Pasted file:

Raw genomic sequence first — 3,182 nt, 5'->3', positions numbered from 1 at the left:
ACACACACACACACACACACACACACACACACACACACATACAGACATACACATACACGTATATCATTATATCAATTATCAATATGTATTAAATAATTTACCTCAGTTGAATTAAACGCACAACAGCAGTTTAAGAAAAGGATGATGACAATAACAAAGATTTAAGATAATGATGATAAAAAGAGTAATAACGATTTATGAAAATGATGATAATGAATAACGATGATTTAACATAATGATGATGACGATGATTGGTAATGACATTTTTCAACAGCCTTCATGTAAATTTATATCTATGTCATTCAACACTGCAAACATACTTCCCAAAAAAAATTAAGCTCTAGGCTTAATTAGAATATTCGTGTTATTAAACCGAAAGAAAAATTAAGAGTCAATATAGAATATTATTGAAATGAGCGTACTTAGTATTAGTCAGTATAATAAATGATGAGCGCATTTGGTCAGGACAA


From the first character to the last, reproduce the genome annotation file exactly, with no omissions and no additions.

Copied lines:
Raw genomic sequence first — 3,182 nt, 5'->3', positions numbered from 1 at the left:
ACACACACACACACACACACACACACACACACACACACATACAGACATACACATACACGTATATCATTATATCAATTATCAATATGTATTAAATAATTTACCTCAGTTGAATTAAACGCACAACAGCAGTTTAAGAAAAGGATGATGACAATAACAAAGATTTAAGATAATGATGATAAAAAGAGTAATAACGATTTATGAAAATGATGATAATGAATAACGATGATTTAACATAATGATGATGACGATGATTGGTAATGACATTTTTCAACAGCCTTCATGTAAATTTATATCTATGTCATTCAACACTGCAAACATACTTCCCAAAAAAAATTAAGCTCTAGGCTTAATTAGAATATTCGTGTTATTAAACCGAAAGAAAAATTAAGAGTCAATATAGAATATTATTGAAATGAGCGTACTTAGTATTAGTCAGTATAATAAATGATGAGCGCATTTGGTCAGGACAA